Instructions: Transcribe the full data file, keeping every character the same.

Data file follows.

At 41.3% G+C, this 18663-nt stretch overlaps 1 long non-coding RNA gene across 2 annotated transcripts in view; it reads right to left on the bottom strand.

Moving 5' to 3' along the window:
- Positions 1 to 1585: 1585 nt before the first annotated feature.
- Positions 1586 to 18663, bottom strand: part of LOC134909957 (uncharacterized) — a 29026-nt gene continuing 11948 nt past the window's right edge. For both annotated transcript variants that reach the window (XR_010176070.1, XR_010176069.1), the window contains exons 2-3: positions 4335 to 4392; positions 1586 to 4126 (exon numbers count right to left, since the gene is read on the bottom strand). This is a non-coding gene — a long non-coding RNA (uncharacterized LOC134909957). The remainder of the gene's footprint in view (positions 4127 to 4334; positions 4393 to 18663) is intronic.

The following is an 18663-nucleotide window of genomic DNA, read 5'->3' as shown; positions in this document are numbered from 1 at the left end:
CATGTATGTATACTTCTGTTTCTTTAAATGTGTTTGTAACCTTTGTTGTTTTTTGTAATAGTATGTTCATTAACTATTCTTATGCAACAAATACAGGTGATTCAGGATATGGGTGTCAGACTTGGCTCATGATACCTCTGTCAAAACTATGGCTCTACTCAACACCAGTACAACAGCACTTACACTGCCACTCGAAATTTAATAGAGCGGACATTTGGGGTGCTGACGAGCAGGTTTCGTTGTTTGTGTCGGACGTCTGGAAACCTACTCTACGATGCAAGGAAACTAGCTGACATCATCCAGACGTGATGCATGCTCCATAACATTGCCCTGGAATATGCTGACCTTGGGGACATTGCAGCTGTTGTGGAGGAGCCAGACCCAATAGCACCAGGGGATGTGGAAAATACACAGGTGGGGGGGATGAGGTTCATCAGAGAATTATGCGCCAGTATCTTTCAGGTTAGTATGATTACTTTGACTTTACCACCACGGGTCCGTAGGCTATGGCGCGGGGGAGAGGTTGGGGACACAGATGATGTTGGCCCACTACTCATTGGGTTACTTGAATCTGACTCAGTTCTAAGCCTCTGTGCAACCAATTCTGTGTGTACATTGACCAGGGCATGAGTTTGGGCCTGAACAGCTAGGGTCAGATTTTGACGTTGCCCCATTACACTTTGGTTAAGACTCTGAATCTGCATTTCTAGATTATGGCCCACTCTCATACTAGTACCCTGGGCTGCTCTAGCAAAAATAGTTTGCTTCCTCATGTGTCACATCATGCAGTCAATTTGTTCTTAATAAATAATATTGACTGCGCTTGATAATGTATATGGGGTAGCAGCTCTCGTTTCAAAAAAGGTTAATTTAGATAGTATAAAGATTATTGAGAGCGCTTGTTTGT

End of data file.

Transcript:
At 41.3% G+C, this 18663-nt stretch overlaps 1 long non-coding RNA gene across 2 annotated transcripts in view; it reads right to left on the bottom strand.

Moving 5' to 3' along the window:
- Positions 1 to 1585: 1585 nt before the first annotated feature.
- Positions 1586 to 18663, bottom strand: part of LOC134909957 (uncharacterized) — a 29026-nt gene continuing 11948 nt past the window's right edge. For both annotated transcript variants that reach the window (XR_010176070.1, XR_010176069.1), the window contains exons 2-3: positions 4335 to 4392; positions 1586 to 4126 (exon numbers count right to left, since the gene is read on the bottom strand). This is a non-coding gene — a long non-coding RNA (uncharacterized LOC134909957). The remainder of the gene's footprint in view (positions 4127 to 4334; positions 4393 to 18663) is intronic.

The following is an 18663-nucleotide window of genomic DNA, read 5'->3' as shown; positions in this document are numbered from 1 at the left end:
CATGTATGTATACTTCTGTTTCTTTAAATGTGTTTGTAACCTTTGTTGTTTTTTGTAATAGTATGTTCATTAACTATTCTTATGCAACAAATACAGGTGATTCAGGATATGGGTGTCAGACTTGGCTCATGATACCTCTGTCAAAACTATGGCTCTACTCAACACCAGTACAACAGCACTTACACTGCCACTCGAAATTTAATAGAGCGGACATTTGGGGTGCTGACGAGCAGGTTTCGTTGTTTGTGTCGGACGTCTGGAAACCTACTCTACGATGCAAGGAAACTAGCTGACATCATCCAGACGTGATGCATGCTCCATAACATTGCCCTGGAATATGCTGACCTTGGGGACATTGCAGCTGTTGTGGAGGAGCCAGACCCAATAGCACCAGGGGATGTGGAAAATACACAGGTGGGGGGGATGAGGTTCATCAGAGAATTATGCGCCAGTATCTTTCAGGTTAGTATGATTACTTTGACTTTACCACCACGGGTCCGTAGGCTATGGCGCGGGGGAGAGGTTGGGGACACAGATGATGTTGGCCCACTACTCATTGGGTTACTTGAATCTGACTCAGTTCTAAGCCTCTGTGCAACCAATTCTGTGTGTACATTGACCAGGGCATGAGTTTGGGCCTGAACAGCTAGGGTCAGATTTTGACGTTGCCCCATTACACTTTGGTTAAGACTCTGAATCTGCATTTCTAGATTATGGCCCACTCTCATACTAGTACCCTGGGCTGCTCTAGCAAAAATAGTTTGCTTCCTCATGTGTCACATCATGCAGTCAATTTGTTCTTAATAAATAATATTGACTGCGCTTGATAATGTATATGGGGTAGCAGCTCTCGTTTCAAAAAAGGTTAATTTAGATAGTATAAAGATTATTGAGAGCGCTTGTTTGT